I thought this video was just too cool not to share (the embed code doesn’t work, so you’ll have to follow the link – sorry, WordPress doesn’t allow Flash or Java code). I saw this on 60 Minutes last night. The short of it is that using brain imaging equipment and software, scientists are starting to be able to “read” minds. They have determined that certain neurons always fire in the same pattern when thinking about specific things, and so by looking at your brain scans, they can compare those to known patterns to determine what you are thinking about.
The project is still in its infant stages, where they know, for instance, the difference between “screwdriver” and “apartment”, but are limited to a small list of words they have mapped. Right now they can’t discern complex thoughts, but it seems it’s only a matter of time – a little like the human genome project, a map of human thought is a big, but not insurmountable task, given sufficient resources and time (one expert they interviewed suggested it might be completed within five years from now). It could become the ultimate lie detector test.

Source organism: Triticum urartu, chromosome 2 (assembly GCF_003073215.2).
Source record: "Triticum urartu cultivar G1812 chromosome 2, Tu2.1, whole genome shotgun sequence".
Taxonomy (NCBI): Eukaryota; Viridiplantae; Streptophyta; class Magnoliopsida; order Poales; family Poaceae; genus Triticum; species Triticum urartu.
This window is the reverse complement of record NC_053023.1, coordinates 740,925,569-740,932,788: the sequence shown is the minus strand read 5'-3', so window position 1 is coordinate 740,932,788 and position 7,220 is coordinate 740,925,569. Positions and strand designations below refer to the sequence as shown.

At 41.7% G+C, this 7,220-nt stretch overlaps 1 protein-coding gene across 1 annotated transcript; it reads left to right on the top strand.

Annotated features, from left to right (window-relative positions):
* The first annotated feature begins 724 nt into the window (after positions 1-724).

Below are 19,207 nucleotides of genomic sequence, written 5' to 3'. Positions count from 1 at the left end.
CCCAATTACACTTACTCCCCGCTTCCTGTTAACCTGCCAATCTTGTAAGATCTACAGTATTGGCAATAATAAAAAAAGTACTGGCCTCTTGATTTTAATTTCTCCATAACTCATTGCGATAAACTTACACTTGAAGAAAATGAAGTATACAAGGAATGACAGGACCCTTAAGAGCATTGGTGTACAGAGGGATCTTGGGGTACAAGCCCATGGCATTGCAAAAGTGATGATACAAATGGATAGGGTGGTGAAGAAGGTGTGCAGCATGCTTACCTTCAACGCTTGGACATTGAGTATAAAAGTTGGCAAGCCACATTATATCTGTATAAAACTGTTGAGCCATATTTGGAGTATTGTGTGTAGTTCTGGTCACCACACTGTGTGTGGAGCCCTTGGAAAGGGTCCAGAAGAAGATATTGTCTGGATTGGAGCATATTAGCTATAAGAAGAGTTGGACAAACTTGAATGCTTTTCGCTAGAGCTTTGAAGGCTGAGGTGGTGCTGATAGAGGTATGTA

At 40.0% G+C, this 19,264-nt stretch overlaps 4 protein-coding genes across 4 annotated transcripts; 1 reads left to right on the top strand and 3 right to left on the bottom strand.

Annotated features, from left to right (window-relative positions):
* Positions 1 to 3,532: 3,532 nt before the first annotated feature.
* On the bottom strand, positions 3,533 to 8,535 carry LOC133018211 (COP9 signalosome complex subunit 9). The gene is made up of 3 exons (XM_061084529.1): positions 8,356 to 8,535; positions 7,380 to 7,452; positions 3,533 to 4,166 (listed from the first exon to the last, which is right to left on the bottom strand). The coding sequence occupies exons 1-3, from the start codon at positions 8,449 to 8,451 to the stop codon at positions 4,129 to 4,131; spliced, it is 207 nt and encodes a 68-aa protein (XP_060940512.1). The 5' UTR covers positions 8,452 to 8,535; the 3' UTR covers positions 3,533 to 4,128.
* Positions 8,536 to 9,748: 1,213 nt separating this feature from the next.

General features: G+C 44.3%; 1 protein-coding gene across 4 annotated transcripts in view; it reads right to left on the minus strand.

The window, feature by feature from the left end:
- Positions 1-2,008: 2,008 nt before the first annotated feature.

Of course, this raises all sorts of ethical issues. It would be invaluable in court, but as one expert points out, will it be considered physical evidence such as DNA or hair samples that police can get warrants to obtain from suspects, or will it fall under the 5th amendment, which provides that defendants in court cannot be forced to provide testimony against themselves.
Read the full-text at the 60 Minutes website.